- CD includes BONUS TRACKS
It was 30 years ago that Jesters of Destiny’s Fun at the Funeral debut was released on the short-lived Metal Blade subsidiary Dimension Records. A year later, they released the all-covers record In a Nostalgic Mood, after which the band was unceremoniously hacked from the Metal Blade stable and, unable to land another deal for their third album, No Laughing Matter, they quietly disappeared, with all the main participants going on to other pursuits.
All these years later, Jesters of Destiny are back with The Sorrows That Refuse to Drown, an all-new record of the kind of hard rock/metal that only they made. This poses the question: Why? Bruce Duff and Ray Violet, the co-band leaders and production team behind everything the band recorded, are as perplexed as everyone else.
"Ray and I were recording new material independently at home, and we sent each other some things and said, 'These seem like songs the Jesters would do,'" says Bruce. "So we started making more, and getting more people involved, and all of a sudden—it was anything but sudden, actually—it seemed like we were making a Jesters of Destiny album."
In the subsequent years from the original days of the Jesters, Bruce went on to play with the Streetwalkin’ Cheetahs, Angus Khan, the Adz (Adolescents), Jeff Dahl, and producing the likes of Prima Donna and Thor. Ray produced God Lives Underwater, Tim Harrington (Masters of Reality), Rozz Williams, and engineered R&B legends the Temptations, Shalamar, and By All Means. Both always held the Jesters as a high point in their careers, certainly creatively if not commercially. Indeed, the Jesters might have been just a bit ahead of the curve. According to Wikipedia and Allmusic.com (and even a Creem Metal interview from the band’s own time), Jesters of Destiny were quite possibly the first 'Alternative Metal' band. Ray and Bruce always wondered, “What exactly is Alternative Metal, anyway?”
"Our music always had a lot of elements in it, whatever was around that we were listening to," recalls Ray. "Black Sabbath mingled with Prince in our world, along with Jane’s Addiction and the Chocolate Watch Band. If we liked it, it went into the mix." This is still true today, with The Sorrows That Refuse to Drown bookended by the thunder-riffs of "Fire in the Six Feet Hole" and "Another Fire Six Feet Deep." Along the way, there’s the soundscape "Ladies of Runyon Canyon," the mini-documentary of "The Misunderstood," a recasting of Screaming Lord Sutch’s very first single "'Til the Following Night," and even a waltz with no drums, "Happy Ending."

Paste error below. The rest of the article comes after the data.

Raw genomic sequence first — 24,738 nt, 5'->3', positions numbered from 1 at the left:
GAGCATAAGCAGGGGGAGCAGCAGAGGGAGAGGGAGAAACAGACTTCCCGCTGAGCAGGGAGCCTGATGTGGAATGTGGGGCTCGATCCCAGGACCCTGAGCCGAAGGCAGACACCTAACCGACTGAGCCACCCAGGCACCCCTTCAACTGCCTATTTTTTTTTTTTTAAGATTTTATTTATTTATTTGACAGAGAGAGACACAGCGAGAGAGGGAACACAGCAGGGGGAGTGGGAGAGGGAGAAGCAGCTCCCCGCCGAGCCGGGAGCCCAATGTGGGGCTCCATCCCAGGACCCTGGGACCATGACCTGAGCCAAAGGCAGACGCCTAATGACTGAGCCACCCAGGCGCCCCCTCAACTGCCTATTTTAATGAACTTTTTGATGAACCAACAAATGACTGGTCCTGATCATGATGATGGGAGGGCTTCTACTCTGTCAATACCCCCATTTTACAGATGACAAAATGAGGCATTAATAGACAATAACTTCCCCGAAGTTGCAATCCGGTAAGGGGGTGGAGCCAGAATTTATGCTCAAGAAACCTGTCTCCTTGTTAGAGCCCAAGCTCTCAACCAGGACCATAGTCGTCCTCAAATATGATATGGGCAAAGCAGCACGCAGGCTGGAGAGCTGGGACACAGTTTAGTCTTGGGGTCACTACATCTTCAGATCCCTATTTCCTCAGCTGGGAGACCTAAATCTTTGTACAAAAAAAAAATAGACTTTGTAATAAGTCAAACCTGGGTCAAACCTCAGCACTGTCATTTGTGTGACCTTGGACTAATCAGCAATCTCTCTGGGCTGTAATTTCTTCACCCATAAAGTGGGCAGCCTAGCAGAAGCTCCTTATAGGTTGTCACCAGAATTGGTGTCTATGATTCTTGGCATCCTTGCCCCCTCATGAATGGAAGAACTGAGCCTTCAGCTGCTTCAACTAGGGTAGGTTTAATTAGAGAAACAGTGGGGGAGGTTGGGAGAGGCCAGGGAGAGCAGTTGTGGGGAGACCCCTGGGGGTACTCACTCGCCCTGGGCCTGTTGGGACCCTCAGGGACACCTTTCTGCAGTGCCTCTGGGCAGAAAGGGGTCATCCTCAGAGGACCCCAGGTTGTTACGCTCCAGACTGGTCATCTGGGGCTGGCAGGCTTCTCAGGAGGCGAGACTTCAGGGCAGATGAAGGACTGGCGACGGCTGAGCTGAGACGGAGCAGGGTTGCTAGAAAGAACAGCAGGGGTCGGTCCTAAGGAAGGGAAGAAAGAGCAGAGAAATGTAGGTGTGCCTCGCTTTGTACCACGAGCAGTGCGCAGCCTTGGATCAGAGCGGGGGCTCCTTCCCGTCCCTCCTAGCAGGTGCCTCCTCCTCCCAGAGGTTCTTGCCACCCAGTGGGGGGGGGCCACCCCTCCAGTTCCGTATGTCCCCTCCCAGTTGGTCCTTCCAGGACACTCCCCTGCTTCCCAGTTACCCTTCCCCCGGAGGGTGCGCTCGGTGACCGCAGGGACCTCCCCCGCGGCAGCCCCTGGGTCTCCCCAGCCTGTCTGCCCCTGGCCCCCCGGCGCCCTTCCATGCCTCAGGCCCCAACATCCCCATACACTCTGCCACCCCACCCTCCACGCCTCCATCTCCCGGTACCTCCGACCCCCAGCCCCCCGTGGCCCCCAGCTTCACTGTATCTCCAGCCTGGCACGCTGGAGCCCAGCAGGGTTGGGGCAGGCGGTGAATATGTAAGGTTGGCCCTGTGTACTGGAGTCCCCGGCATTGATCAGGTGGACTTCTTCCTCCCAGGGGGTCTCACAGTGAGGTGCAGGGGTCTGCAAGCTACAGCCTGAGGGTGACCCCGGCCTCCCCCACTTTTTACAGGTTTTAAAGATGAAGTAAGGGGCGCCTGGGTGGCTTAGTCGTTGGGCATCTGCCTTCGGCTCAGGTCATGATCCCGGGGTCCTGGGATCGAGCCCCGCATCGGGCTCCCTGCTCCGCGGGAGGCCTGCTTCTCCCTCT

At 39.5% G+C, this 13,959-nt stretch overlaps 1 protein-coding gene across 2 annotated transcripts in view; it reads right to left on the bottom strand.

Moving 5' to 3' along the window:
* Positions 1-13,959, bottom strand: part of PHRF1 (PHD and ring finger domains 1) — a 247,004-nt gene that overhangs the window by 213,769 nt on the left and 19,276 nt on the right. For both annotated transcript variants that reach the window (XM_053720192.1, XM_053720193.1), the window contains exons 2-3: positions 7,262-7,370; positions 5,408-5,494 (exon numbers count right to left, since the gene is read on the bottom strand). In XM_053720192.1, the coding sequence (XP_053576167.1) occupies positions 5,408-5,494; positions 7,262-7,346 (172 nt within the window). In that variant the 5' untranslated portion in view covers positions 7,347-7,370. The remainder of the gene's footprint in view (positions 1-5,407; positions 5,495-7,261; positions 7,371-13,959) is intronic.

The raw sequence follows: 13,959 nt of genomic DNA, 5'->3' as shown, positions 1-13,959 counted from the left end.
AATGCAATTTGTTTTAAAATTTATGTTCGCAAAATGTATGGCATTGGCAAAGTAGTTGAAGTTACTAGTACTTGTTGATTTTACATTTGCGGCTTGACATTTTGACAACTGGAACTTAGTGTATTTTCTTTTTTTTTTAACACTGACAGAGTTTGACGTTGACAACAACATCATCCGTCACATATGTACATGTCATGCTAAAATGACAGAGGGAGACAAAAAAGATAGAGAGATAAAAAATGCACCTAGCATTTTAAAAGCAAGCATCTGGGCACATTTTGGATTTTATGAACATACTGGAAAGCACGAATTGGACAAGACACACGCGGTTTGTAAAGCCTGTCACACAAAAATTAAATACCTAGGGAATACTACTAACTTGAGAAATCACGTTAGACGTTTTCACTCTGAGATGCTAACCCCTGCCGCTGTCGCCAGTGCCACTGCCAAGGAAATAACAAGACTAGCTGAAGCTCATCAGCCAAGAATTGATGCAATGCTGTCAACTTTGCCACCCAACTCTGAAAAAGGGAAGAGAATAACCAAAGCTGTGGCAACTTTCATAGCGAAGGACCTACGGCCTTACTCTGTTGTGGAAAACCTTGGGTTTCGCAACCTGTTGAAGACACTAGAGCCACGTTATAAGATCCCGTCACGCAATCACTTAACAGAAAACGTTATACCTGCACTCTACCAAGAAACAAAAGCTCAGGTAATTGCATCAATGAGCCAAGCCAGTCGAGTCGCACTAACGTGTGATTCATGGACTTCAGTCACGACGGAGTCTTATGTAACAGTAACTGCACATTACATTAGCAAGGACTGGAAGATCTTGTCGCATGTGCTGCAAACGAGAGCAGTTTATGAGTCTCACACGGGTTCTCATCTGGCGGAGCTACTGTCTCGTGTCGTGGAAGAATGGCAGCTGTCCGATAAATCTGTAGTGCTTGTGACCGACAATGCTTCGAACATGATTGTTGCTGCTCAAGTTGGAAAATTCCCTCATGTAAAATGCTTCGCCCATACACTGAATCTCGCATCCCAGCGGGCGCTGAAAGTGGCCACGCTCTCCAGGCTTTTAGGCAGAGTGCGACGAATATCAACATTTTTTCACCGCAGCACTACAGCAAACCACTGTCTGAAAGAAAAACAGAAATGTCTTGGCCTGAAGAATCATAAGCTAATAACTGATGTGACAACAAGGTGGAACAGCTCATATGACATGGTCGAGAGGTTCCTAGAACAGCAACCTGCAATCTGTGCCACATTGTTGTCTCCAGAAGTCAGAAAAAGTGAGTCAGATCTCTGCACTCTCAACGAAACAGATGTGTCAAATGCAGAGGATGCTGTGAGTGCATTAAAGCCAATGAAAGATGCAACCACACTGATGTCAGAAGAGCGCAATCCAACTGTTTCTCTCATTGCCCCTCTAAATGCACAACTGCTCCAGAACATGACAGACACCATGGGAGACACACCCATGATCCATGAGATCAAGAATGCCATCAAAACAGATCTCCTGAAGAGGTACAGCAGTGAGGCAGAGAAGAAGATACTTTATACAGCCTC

"We always called what we did Gleeful Gloom," notes Bruce. "With 30 years of real life since Funeral, we might be leaning a bit more on the gloom side. We wanted to lighten the load at the end, hence 'Happy Ending.' Also, however deep we lean into our own trials, Ray still really likes songs about the devil. If it ain’t broke..."
The Sorrows that Refuse to Drown is being issued on vinyl, and digitally on CD and download/streaming. The vinyl and digital versions are different from each other. The CD has different mixes of two of the songs, and three songs not on the vinyl, including a cover of John Lennon and Yoko Ono’s "Two Minutes Silence." "It took some work for us to get that one just right," confirms Ray.
In 2014, Fun at Funeral was reissued for the second time, courtesy of current label home Ektro Records. Here’s some critical assessment:
"Having put out only one album and an EP before calling it quits in the late 1980s, the band’s sound was far too amorphous for its time, straddling too many disparate musical styles a full decade before genre-bending became fashionable in metal and hard rock. Their 1986 album has been reissued by the excellent Ektro Records, and listening to it today, you can hear how well it’s aged. Rooted in metal but never afraid to venture into punk, college rock, and psychedelia – you can totally hear the Flaming Lips in places – it’s a remarkably prescient record." -Adrien Begrand, Decibel magazine
"During the promotional life of the album, (Jesters of Destiny) shared stages with Jane’s Addiction, the Dickies, Flaming Lips, L.A. Guns, Jetboy, the Fuzztones, and Thelonious Monster, demonstrating both how wide the Jesters’ style could venture, and how diverse the California scene was at the time. Nowadays, most histories boil Cali hard rock down to the emerging thrash scene growing out of Ruthie’s Inn in Berkeley and the hair metal coming out of the Hollywood clubs such as Gazzarri’s. (Of course, the Jesters played both.)” -Poncho, New Noise